The Mission: Impossible franchise has taken many forms at this point, and shown us an equally varying array of Tom Cruise haircuts. But the franchise finally reached its peak in my opinion this summer with Christopher McQuarrie’s Mission: Impossible 5 – Rogue Nation. Hitchcockian in its tone and characters, Rogue Nation is the kind of enthralling summer blockbuster that I go to the movies to see. Rebecca Ferguson’s Ilsa Faust is one of this year’s best female characters, and once you see the film, it won’t take long to understand why she’s one of 2015’s biggest breakout stars. Seeing her double-cross Ethan and his crew left and right is by far one of my favorite adventures I saw onscreen this year, and it was more than worth the price of admission for a third act chase sequence shot almost entirely in silhouette by cinematographer Robert Elswit.
Oh man, this one’s a trip. Alex Ross Perry has been slowly working towards Queen of Earth for years now, and I don’t think any of us quite realized it until we sat down to watch it. Opening with an unflinchingly tight shot of Elisabeth Moss’ Catherine in a state that we don’t usually see female characters in movies, Queen of Earth had me hooked from the moment she began her first of many contradictory statements. The film’s trailer boasts its story of “broken women”, and while that might sound like a gimmick, the film is a callback to those 1970s psychological thrillers that ran the art house scene at the time. Showcasing two of 2015’s best performances from Moss and her co-star Katherine Waterston as well, I felt sick to my stomach by the time Queen of Earth was over, and in the best way possible.
Director Denis Villenueve continued his recent streak following the phenomenal Prisoners and Enemy with one of the most intelligent crime thrillers I’ve ever seen in Sicario. The slow-moving, calculated film from screenwriter Taylor Sheridan is the perfect combination of style and substance, aided greatly by Roger Deakins’ breathtaking cinematography. Benicio del Toro delivers one of the best performances by an actor this year, and perhaps the best performance of his career up until this point. Tackling the war on drugs is no easy task, and after opening with one of the most horrific sequences of the year, the film’s tone is set. The best thing to do after that is to sit back and enjoy a tour-de-force outing from one of Hollywood’s most skilled filmmakers.
After a few years of mostly disappointing sequels and prequels, Pixar Animation took the year off in 2014 to work on some new projects and this year they came back with one of their best films yet in Inside Out. Diving into the mind of an 11-year old girl following a life-changing move across country, the film focuses on her central emotions including Joy, Sadness, Disgust, Anger, and Fear. Containing universal truths about the way our emotions work, what could have been a heavy handed film, ended up being one of the most complex and intelligently-written films of the year, which has planted itself firmly near the top of my favorite Pixar movies. Every time I think they can’t get any better, they manage to prove me wrong.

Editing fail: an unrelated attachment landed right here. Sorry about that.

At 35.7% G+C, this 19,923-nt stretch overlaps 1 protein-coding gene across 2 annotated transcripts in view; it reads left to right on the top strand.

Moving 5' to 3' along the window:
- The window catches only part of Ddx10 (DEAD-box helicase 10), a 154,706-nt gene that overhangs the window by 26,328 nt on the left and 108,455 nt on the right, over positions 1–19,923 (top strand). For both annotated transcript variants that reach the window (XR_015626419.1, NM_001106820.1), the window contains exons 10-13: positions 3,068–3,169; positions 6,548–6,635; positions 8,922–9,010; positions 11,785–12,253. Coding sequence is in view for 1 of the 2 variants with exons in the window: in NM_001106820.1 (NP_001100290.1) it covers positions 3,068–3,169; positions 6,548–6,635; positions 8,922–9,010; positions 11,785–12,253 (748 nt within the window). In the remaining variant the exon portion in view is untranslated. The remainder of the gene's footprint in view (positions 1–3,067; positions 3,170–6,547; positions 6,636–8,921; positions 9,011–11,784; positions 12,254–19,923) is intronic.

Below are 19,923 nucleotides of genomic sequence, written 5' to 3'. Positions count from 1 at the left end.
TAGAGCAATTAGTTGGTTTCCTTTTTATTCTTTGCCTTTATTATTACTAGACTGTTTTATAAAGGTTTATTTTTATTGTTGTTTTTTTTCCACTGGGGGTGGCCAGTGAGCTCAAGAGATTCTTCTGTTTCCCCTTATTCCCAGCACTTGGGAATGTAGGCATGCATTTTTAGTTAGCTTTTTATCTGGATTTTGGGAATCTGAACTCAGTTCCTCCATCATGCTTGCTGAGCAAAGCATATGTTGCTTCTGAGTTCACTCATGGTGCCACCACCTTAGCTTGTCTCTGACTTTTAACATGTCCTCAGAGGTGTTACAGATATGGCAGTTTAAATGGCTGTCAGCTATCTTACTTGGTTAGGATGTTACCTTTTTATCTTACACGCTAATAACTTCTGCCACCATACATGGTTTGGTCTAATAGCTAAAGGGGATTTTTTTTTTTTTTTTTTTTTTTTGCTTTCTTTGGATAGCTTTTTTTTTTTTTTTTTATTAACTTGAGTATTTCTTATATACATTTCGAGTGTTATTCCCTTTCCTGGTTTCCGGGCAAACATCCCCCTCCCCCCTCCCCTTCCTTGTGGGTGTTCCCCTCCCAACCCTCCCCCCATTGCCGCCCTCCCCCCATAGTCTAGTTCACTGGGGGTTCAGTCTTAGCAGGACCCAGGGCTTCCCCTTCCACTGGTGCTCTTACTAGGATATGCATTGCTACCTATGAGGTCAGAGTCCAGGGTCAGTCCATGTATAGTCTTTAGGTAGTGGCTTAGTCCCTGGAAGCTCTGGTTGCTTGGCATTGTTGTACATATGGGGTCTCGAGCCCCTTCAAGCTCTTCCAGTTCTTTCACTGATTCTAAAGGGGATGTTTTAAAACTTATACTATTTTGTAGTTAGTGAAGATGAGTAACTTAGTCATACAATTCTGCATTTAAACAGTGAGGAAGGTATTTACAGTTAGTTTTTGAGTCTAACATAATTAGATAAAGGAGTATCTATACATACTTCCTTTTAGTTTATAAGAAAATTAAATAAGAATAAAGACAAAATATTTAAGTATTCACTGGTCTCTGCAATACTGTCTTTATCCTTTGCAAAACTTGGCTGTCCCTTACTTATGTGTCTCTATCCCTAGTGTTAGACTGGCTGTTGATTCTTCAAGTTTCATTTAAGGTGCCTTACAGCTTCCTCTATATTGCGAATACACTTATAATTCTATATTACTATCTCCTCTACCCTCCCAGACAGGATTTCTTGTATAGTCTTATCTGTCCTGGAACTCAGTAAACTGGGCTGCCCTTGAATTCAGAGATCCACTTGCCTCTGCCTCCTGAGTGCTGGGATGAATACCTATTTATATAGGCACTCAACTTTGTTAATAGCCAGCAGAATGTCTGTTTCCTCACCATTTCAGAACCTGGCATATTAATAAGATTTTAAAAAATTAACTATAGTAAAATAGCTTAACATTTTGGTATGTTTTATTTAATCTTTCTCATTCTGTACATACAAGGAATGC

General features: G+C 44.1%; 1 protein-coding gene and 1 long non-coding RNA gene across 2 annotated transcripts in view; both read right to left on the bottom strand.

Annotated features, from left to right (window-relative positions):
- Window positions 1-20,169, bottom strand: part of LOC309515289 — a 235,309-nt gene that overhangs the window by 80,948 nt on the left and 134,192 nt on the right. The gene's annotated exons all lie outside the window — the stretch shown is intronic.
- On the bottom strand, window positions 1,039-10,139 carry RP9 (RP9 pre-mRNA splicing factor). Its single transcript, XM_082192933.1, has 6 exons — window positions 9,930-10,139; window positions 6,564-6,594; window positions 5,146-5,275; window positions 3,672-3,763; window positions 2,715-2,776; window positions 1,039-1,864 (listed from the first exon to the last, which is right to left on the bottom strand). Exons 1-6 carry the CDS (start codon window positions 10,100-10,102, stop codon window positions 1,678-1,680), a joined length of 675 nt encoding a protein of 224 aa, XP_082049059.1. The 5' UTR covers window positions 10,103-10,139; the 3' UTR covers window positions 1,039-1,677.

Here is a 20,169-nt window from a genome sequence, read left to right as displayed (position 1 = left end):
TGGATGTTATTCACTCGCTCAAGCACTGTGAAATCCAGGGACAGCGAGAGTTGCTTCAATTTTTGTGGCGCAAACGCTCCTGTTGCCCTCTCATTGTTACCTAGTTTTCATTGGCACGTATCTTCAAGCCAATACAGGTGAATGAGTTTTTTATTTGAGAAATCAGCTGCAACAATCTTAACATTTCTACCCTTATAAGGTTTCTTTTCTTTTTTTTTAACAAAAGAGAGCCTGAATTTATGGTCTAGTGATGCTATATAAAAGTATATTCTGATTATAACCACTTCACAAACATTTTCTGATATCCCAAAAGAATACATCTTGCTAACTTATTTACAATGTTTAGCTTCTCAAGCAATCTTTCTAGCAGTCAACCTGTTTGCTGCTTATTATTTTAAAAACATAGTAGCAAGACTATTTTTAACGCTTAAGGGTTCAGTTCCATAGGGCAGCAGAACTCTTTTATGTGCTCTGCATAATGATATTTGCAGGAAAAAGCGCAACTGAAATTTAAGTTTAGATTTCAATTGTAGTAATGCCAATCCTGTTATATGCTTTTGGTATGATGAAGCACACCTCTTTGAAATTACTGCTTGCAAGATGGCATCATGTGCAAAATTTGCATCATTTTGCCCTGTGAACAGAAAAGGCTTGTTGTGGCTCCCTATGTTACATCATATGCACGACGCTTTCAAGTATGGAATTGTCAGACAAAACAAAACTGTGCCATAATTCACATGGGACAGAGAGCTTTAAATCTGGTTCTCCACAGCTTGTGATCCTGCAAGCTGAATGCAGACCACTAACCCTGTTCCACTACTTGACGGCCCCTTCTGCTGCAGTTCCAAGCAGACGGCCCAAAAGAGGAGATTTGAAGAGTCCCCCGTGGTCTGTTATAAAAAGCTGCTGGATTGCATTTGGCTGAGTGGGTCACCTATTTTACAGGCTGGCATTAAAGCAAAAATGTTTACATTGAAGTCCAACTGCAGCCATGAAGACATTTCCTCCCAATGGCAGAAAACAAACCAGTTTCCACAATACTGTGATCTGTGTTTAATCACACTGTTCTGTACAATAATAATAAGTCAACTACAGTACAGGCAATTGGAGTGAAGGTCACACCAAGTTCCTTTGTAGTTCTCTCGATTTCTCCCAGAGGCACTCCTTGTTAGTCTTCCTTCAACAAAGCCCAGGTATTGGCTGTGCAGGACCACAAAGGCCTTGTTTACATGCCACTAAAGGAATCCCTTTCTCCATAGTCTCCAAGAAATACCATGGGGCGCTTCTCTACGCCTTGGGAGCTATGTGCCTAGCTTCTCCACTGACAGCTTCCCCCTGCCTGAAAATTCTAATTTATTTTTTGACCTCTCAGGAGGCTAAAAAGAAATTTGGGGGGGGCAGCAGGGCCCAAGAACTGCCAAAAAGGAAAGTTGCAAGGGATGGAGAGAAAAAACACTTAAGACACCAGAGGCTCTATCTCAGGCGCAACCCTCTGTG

I walked into Brooklyn expecting a somewhat formulaic romance film that would continue to cement my ever-growing love for actress Saoirse Ronan, and boy, did I underestimate Brooklyn. Based off of a spectacular screenplay from Nick Hornby, the film is the very definition of charming. Telling the story of an Irish girl, Eilis, who immigrates to America in the 1950s, falling in love in the States, before returning home for what is meant to be a short trip and meeting an equally endearing suitor. Emory Cohen as Tony, Eilis’ New York love is one of the biggest revelations this year and his and Ronan’s chemistry in the film is some of the best I’ve seen in 2015. Overall, Brooklyn is one of the most well-rounded films I’ve seen this year, and it’s been stuck in my mind, and heart, in the months since I saw it. I adore this movie.
I saw this film back in April when I caught it at a local film festival and I remember going into it expecting something hopefully great, both based on the film’s intriguing premise, and the idea of seeing the usually comedic Jason Segel playing real-life author David Foster Wallace. What I got was one of the most insightful films about ego, expectations, writing, and friendship that I’ve ever seen, and I knew the minute the film had ended that it would most likely be one of my all-time favorite movies by the time 2015 had ended. I was right. Segel is Oscar-worthy as Foster Wallace, and while he likely won’t be recognized in this year’s awards season – that doesn’t make his accomplishment here any less prolific. See The End of the Tour when you can, if I could recommend only a few things about this year in movies – that’d be one of the first ones.
Oh go ahead, tell me I’m having a knee jerk reaction to this. Do it. Because I don’t care. I absolutely, unabashedly loved The Force Awakens. Going into the film, I had high expectations (to say the least) both as a Star Wars fan and as a movie fan in general, and I wasn’t entirely positive it would live up to them – but J.J. Abrams, Kathleen Kennedy, Lawrence Kasdan, and the rest of the team at Disney and Lucasfilm not only managed to exceed my expectations, but also deliver new surprises that I didn’t even seen coming. Giving all of us Star Wars fans out there a new set of characters that we can root for and fall in love with, The Force Awakens was in my opinion, exactly the film that we needed it to be. Combining familiar elements from the original films with exciting new twists, and The Force Awakens has managed to not only be a loving homage to the previous films in the Star Wars franchise, but also a modern and refreshing take that is accessible to all generations. I didn’t have a better time in the theatre this year than I did seeing this film.
Oh man, I can talk about Room endlessly, and over the past few months since I saw the film – I have. You see, in a year that saw the return of beloved movie characters, worlds, and love stories that both made me smile and cry, nothing quite grabbed me like the mother and son connection shown in this film. Featuring two of the year’s best performances from Brie Larson and Jacob Tremblay, Room tells the story of a girl who was kidnapped when she was a teenager and her five year old son, Jack, who was born inside of “room” – the small shed that she and Jack are being trapped inside by her captor.
Telling the story of their lives in and outside of Room, the tale told by director Lenny Abrahamson and screenwriter Emma Donohue is one of those transcendent tales that I believe will live on for decades to come. This is an extraordinary cinematic accomplishment that will make you think of your life, and the lives of others, in ways you never have before. In an overall eventful year for movies, Room is the film that holds the strongest place in my heart, and is something that I don’t think I will ever forget.
So that does it for 2015. We hope you enjoyed it as much as we did, and make sure to come back in a few days to see a sneak peek at some of our most anticipated films in the new year. We’ll see you then!
Make sure to keep checking back for more updates — right here on GeekNation.